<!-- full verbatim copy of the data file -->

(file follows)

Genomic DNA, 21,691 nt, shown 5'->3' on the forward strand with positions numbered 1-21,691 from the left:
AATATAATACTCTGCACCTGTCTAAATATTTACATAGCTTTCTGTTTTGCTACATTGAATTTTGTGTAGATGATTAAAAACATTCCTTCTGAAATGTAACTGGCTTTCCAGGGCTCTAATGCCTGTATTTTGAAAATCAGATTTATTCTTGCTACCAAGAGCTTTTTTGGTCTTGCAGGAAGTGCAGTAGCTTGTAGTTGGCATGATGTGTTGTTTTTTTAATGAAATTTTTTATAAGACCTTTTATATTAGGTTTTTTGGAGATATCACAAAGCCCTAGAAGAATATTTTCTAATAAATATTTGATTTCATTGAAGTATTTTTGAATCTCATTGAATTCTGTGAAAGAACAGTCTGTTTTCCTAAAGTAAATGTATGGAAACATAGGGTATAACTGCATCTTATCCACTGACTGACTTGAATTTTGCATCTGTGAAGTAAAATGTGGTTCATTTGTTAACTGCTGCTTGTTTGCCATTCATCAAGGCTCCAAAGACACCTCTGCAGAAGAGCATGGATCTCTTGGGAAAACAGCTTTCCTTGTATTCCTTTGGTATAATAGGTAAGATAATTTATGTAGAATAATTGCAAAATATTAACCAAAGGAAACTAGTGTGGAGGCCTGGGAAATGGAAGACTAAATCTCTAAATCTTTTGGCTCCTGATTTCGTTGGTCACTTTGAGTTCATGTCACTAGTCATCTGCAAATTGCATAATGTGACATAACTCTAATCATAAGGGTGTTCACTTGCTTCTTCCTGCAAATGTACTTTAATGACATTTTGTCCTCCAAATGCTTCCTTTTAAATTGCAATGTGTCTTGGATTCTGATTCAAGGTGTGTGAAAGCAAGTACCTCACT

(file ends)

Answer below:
Genomic DNA, 21,691 nt, shown 5'->3' on the forward strand with positions numbered 1-21,691 from the left:
AATATAATACTCTGCACCTGTCTAAATATTTACATAGCTTTCTGTTTTGCTACATTGAATTTTGTGTAGATGATTAAAAACATTCCTTCTGAAATGTAACTGGCTTTCCAGGGCTCTAATGCCTGTATTTTGAAAATCAGATTTATTCTTGCTACCAAGAGCTTTTTTGGTCTTGCAGGAAGTGCAGTAGCTTGTAGTTGGCATGATGTGTTGTTTTTTTAATGAAATTTTTTATAAGACCTTTTATATTAGGTTTTTTGGAGATATCACAAAGCCCTAGAAGAATATTTTCTAATAAATATTTGATTTCATTGAAGTATTTTTGAATCTCATTGAATTCTGTGAAAGAACAGTCTGTTTTCCTAAAGTAAATGTATGGAAACATAGGGTATAACTGCATCTTATCCACTGACTGACTTGAATTTTGCATCTGTGAAGTAAAATGTGGTTCATTTGTTAACTGCTGCTTGTTTGCCATTCATCAAGGCTCCAAAGACACCTCTGCAGAAGAGCATGGATCTCTTGGGAAAACAGCTTTCCTTGTATTCCTTTGGTATAATAGGTAAGATAATTTATGTAGAATAATTGCAAAATATTAACCAAAGGAAACTAGTGTGGAGGCCTGGGAAATGGAAGACTAAATCTCTAAATCTTTTGGCTCCTGATTTCGTTGGTCACTTTGAGTTCATGTCACTAGTCATCTGCAAATTGCATAATGTGACATAACTCTAATCATAAGGGTGTTCACTTGCTTCTTCCTGCAAATGTACTTTAATGACATTTTGTCCTCCAAATGCTTCCTTTTAAATTGCAATGTGTCTTGGATTCTGATTCAAGGTGTGTGAAAGCAAGTACCTCACT